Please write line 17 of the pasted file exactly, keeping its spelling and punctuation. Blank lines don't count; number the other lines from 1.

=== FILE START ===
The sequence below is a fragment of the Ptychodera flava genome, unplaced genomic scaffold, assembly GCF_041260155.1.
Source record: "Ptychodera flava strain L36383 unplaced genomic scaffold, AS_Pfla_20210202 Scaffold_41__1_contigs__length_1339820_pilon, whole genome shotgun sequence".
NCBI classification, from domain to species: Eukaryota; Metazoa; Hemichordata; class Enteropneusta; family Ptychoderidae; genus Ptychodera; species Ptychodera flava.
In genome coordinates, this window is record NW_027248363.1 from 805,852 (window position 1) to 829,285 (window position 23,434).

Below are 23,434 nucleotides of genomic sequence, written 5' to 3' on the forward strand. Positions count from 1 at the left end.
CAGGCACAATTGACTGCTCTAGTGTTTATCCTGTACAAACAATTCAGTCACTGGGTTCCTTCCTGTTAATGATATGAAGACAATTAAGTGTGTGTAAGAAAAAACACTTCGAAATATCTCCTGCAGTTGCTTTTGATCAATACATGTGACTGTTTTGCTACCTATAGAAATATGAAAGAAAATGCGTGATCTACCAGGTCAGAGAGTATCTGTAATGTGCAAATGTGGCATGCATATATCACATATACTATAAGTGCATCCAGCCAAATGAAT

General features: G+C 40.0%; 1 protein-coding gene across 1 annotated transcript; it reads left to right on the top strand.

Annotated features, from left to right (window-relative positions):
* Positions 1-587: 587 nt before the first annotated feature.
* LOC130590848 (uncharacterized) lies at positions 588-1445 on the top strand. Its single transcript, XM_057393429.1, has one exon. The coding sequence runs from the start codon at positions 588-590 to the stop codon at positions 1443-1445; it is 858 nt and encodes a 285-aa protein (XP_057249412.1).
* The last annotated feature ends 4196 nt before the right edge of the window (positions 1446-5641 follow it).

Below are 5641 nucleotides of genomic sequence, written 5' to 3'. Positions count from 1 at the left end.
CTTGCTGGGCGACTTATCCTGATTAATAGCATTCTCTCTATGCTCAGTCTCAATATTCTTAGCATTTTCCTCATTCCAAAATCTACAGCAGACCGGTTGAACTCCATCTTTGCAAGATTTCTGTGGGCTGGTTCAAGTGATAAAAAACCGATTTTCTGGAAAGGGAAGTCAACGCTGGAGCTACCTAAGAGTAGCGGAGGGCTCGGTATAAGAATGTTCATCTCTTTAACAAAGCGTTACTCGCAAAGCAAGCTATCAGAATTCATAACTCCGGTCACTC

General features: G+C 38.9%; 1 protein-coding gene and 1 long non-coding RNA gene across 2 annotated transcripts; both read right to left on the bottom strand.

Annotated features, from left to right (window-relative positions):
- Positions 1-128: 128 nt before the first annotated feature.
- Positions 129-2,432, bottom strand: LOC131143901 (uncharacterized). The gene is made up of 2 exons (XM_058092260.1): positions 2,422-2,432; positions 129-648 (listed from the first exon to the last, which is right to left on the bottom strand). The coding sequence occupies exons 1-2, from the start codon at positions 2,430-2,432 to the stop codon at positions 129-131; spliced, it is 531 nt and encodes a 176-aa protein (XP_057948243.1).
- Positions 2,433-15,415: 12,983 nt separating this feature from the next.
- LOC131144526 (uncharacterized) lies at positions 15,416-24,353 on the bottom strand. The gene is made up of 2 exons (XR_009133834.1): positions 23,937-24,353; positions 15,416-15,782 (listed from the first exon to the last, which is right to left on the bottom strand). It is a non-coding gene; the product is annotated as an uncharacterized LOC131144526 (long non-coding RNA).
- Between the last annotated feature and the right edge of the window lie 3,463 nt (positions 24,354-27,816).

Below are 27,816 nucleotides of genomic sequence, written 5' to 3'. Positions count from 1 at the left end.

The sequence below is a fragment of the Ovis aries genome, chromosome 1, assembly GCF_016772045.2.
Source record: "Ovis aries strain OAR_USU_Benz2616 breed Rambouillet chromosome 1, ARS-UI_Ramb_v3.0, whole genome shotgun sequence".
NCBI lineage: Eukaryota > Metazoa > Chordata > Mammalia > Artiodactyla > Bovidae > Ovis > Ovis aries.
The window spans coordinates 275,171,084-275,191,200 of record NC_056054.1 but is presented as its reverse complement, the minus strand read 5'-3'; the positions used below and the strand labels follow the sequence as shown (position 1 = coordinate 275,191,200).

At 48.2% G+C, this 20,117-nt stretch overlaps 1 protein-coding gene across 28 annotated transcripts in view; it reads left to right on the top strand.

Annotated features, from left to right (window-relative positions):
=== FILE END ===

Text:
- Positions 129-2,432, bottom strand: LOC131143901 (uncharacterized). The gene is made up of 2 exons (XM_058092260.1): positions 2,422-2,432; positions 129-648 (listed from the first exon to the last, which is right to left on the bottom strand). The coding sequence occupies exons 1-2, from the start codon at positions 2,430-2,432 to the stop codon at positions 129-131; spliced, it is 531 nt and encodes a 176-aa protein (XP_057948243.1).